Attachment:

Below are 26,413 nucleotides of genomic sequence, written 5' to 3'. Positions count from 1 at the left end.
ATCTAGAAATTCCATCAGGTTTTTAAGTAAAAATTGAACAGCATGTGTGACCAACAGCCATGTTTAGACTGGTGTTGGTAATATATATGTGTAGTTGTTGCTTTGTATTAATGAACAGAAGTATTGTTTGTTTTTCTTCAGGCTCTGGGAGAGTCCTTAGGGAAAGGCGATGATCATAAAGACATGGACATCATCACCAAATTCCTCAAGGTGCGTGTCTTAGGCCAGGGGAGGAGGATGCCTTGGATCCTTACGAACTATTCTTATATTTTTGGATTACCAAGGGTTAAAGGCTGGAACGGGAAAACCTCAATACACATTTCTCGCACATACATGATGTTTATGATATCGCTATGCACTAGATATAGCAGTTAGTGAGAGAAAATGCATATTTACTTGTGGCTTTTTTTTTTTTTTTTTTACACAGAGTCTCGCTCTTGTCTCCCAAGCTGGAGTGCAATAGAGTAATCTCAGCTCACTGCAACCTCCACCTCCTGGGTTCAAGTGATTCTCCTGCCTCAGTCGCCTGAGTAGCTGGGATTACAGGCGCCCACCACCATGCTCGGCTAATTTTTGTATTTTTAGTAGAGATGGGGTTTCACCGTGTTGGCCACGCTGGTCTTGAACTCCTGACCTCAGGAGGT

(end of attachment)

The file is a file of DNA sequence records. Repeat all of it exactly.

Below are 26,413 nucleotides of genomic sequence, written 5' to 3'. Positions count from 1 at the left end.
ATCTAGAAATTCCATCAGGTTTTTAAGTAAAAATTGAACAGCATGTGTGACCAACAGCCATGTTTAGACTGGTGTTGGTAATATATATGTGTAGTTGTTGCTTTGTATTAATGAACAGAAGTATTGTTTGTTTTTCTTCAGGCTCTGGGAGAGTCCTTAGGGAAAGGCGATGATCATAAAGACATGGACATCATCACCAAATTCCTCAAGGTGCGTGTCTTAGGCCAGGGGAGGAGGATGCCTTGGATCCTTACGAACTATTCTTATATTTTTGGATTACCAAGGGTTAAAGGCTGGAACGGGAAAACCTCAATACACATTTCTCGCACATACATGATGTTTATGATATCGCTATGCACTAGATATAGCAGTTAGTGAGAGAAAATGCATATTTACTTGTGGCTTTTTTTTTTTTTTTTTTACACAGAGTCTCGCTCTTGTCTCCCAAGCTGGAGTGCAATAGAGTAATCTCAGCTCACTGCAACCTCCACCTCCTGGGTTCAAGTGATTCTCCTGCCTCAGTCGCCTGAGTAGCTGGGATTACAGGCGCCCACCACCATGCTCGGCTAATTTTTGTATTTTTAGTAGAGATGGGGTTTCACCGTGTTGGCCACGCTGGTCTTGAACTCCTGACCTCAGGAGGT